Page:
Celebrate The Greatest Show on Earth: Happy Circus Day!
May is a month that seems to be filled with all sorts of holidays. From Mother’s Day to Memorial Day, Cinco de Mayo to May the 4th (Be With You), there seems to be something for just about everyone. But there are still more reasons to celebrate in May… like Circus Day on May 19! Yes, it’s true! On May 19, everyone is encouraged to bring a little bit of the circus into their own world. But why the 19? Well, it all has to do with the Ringling Brothers, of course! Whether or not you’ve had the chance to watch the elephants and trapeze artists for yourself, everyone knows the famous brothers who have become synonymous with the circus. And it was on May 19, 1884 that the famous Ringling Brothers Circus first opened their doors. The circus was founded by five of the seven Ringling Brothers, Albert, Otto, Alfred, Charles and John, after seeing one unloaded from a steamboat. Prior to their first circus, the five would perform skits and routines in town halls throughout Wisconsin. In 1884, the first official circus took place in Baraboo, Wisconsin where a Historic Landmarker now stands. The main tent was just 45 by 90 feet wide and there was no band wagon or menagerie.
While the brothers spent the summer performing their one ring circus, it wasn’t long before the circus established itself as one of the largest and best-run in the country by the late 1880’s.
The five brothers were soon joined by their other two brothers, August and Henry. By 1887, the official title of the circus was “Ringling Bros. United Monster Shows, Great Double Circus, Royal European Menagerie, Museum, Caravan, and Congress of Trained Animals.”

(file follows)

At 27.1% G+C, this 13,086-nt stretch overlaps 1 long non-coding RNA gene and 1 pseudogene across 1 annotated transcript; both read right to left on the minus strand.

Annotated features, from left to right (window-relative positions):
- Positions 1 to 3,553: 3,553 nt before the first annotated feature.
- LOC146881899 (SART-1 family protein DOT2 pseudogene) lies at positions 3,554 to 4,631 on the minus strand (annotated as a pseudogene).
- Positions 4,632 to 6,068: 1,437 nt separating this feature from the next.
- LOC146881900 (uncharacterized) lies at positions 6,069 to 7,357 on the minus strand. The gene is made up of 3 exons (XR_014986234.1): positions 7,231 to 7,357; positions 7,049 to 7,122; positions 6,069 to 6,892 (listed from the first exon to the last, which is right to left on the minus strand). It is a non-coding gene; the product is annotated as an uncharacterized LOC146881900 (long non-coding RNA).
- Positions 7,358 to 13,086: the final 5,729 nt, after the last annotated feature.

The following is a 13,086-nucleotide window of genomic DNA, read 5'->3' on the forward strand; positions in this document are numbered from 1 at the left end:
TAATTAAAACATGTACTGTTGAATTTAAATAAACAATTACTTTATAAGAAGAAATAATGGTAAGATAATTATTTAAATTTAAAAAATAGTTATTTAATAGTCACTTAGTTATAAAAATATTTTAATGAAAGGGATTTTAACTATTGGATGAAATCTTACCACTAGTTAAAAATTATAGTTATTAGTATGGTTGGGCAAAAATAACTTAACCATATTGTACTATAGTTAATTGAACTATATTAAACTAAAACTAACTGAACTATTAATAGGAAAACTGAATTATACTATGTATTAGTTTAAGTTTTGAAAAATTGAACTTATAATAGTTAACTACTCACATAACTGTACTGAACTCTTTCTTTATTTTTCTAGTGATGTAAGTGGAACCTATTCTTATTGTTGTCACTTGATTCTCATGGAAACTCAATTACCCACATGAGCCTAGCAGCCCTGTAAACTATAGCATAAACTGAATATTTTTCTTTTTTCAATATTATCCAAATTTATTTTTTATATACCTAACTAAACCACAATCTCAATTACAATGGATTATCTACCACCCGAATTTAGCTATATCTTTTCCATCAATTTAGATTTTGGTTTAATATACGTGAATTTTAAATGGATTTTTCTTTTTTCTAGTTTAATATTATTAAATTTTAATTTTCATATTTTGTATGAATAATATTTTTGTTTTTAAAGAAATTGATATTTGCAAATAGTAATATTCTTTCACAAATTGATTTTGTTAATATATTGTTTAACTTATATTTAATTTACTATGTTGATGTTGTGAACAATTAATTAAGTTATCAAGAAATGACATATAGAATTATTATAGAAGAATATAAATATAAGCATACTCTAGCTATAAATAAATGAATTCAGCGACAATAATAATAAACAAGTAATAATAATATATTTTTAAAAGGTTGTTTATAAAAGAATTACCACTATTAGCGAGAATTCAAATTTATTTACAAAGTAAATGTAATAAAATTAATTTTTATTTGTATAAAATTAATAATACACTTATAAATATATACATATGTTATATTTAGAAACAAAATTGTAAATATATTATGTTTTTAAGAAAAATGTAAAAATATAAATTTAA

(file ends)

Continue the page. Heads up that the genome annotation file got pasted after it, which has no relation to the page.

The brothers split the money they earned equally, laying the groundwork for what would come to be seen as one of the most honest and fair circuses in history, with each brother having their specific role as well. While Alfred publicized the circus, August worked advertising, Charles produced the show, Al picked the acts, Henry attended each show, Otto dealt with the money and John supervised transportation.
Thanks to John’s careful planning, the brothers were able to avoid many of the competing circuses and build their reputation up. But in 1985, they specifically traveled to New England, an area well known as under the power of Barnum and Bailey Circus. Upon meeting one another, the two circuses decided that rather than compete with one another, they would divide the US, with Ringling setting up home base in Chicago and Barnum and Bailey in New York.
Already one of the largest traveling shows by 1900, the Ringling Brothers began buying other circuses, including Barnum and Bailey in 1907, a year after James Bailey died. While they remained separate circuses for some time, they were combined in 1919, after the US entered World War I and named “The Ringling Bros. and Barnum and Bailey Combined Shows, the Greatest Show on Earth.” Today, the show is still touted as The Greatest Show on Earth.
So, today is the day to get in the circus spirit and celebrate the Greatest Show on Earth! Happy Circus Day!